Rutledge wanted to ensure that Hampton would be protected so he deeded his beloved property to the State of South Carolina for use as a historic site in 1970. While alive, he happily offered tours of the mansion to anyone who expressed interest and wanted to be sure that this continued when the state assumed ownership. Rutledge also ensured that descendants of the enslaved had full access to their historic cemetery, known as Sam Hill, where their loved ones could be tended to and burial rights were still accessible. They also continue to have hunting and fishing rights to the property. Two-miles of walking trails are accessible along the former rice fields allowing visitors to see the details of the labor from times past. Hampton is still very much Archibald Rutledge’s Home by the River thanks to his thoughtful planning and preservation.
Hampton Plantation is listed on the National Register:
(Hampton Plantation State Park) Hampton, erected in 1735, greatly enlarged after 1757, and with final additions made in 1790-91, is an excellent example of a modest sized frame structure that evolved through organic growth into a large, unified Georgian frame country house. The structure includes one of the earliest examples of the use of the giant portico in American domestic architecture, and Hampton is South Carolina’s finest example of a large two-and-one-half story frame Georgian plantation house. The original house was a four-room center hall structure, with two more rooms on the second floor, built by Noe Serre, a Huguenot settler. The one-and-one-half story frame building on raised brick foundations was 40 feet long and 34 feet deep, and had two interior chimneys.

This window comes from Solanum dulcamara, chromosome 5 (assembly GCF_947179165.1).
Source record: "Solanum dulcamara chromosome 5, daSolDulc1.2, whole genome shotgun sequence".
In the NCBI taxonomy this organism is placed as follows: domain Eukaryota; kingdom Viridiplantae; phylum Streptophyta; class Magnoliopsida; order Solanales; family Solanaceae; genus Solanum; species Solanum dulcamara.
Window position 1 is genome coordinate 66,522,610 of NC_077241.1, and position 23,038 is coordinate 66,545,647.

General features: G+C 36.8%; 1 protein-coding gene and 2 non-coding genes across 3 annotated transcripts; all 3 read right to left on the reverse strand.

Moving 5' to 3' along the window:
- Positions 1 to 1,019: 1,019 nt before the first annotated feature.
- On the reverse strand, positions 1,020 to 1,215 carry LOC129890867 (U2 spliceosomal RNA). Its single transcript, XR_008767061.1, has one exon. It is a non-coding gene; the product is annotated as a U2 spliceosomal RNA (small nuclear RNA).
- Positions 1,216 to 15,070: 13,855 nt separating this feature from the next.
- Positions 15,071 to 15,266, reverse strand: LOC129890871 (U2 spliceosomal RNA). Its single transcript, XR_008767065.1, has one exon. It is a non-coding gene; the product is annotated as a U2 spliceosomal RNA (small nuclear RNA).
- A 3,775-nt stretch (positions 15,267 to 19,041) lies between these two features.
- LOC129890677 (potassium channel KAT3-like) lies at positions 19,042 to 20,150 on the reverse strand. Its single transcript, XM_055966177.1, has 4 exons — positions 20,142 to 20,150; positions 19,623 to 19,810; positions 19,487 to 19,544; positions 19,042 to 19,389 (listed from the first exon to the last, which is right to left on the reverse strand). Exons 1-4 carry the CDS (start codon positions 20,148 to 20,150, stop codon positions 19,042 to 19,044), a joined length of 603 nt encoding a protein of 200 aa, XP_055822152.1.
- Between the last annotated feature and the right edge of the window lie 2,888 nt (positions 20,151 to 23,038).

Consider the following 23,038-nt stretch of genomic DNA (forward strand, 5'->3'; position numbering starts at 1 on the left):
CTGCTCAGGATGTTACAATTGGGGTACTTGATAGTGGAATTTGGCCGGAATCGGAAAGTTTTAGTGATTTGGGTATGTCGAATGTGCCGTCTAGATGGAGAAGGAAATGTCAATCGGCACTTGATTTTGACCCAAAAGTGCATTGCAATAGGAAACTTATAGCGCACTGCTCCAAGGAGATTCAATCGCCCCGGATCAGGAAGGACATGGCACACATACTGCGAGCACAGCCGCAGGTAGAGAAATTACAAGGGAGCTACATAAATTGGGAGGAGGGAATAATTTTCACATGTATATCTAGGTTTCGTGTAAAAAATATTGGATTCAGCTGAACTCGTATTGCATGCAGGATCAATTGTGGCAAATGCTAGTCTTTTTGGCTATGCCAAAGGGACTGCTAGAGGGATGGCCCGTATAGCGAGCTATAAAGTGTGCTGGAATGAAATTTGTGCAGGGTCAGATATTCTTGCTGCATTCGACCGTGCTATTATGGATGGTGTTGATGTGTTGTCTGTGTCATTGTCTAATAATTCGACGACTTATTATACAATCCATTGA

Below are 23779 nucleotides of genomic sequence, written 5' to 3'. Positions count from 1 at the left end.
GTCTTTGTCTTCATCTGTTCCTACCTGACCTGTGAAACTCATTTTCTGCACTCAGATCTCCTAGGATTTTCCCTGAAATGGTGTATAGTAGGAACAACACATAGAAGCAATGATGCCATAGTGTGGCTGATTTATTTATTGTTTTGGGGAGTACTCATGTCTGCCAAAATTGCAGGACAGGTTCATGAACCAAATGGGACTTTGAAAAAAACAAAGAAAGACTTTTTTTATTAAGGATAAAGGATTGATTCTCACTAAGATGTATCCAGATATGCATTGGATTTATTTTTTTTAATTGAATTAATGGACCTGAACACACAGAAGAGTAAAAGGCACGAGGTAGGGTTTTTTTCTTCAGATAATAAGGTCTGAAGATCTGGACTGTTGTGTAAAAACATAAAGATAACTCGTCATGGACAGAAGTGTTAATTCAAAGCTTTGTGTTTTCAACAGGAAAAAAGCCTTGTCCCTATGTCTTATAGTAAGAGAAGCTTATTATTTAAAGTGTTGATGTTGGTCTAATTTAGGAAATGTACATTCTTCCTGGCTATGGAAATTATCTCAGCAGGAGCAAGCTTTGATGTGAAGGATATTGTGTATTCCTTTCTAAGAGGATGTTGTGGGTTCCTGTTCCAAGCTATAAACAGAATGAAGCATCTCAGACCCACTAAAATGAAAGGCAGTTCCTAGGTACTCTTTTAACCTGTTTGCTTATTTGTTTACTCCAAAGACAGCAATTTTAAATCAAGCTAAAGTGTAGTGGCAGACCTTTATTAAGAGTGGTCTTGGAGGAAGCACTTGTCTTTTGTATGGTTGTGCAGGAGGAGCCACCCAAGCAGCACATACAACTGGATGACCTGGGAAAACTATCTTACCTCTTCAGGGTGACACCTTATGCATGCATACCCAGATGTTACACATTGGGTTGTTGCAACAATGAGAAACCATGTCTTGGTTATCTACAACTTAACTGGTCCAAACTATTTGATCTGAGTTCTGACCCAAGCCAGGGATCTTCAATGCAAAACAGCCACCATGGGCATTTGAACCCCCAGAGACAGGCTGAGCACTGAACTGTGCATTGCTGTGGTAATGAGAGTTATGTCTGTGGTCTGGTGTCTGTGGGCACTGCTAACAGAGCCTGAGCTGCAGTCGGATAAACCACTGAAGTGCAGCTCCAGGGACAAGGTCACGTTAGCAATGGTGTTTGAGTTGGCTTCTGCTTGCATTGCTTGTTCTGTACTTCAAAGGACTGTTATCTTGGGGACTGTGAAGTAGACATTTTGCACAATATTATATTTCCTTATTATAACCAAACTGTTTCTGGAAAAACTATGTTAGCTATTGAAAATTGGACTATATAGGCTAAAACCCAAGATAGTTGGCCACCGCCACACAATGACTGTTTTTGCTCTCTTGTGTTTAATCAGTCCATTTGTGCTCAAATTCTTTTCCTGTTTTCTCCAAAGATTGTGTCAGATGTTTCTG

In 1757, the plantation came into the possession of Daniel Horry through marriage, and shortly thereafter he more than doubled the size of the original house. A second full story was added and extensions made to both ends, bringing the structure to its present size. The present hipped roof, with two dormers in front and rear, was built over the entire house, and each new wing had an interior chimney. In 1790-91, the south façade assumed its present unified appearance, when a six column wide giant portico and pediment were added across the center portion of the original house. Rosettes, panels, and flutings adorn the frieze of the portico, and the pediment contains a circular window with four keystones.
Reflections on the Washington Oak
Katherine writes, “I took advantage of the cooler weather today to paint “en plein air” (on location) at Hampton Plantation State Historical Site. The magnificent Washington Oak framing the plantation house’s stately front portico with moss draped branches is the subject I chose to paint this afternoon. The tree is said to have been saved from being cut down to provide a better view from the newly built front portico by President George Washington during his visit to Hampton Plantation in 1791. Now a mighty live oak, the tree was named in his honor. The lengthening evening shadows falling through the tree’s branches and across the front lawn create an interesting value contrast in my plein air painting of Hampton Plantation, the stately home of South Carolina’s first poet laureate, Archibald Rutledge.”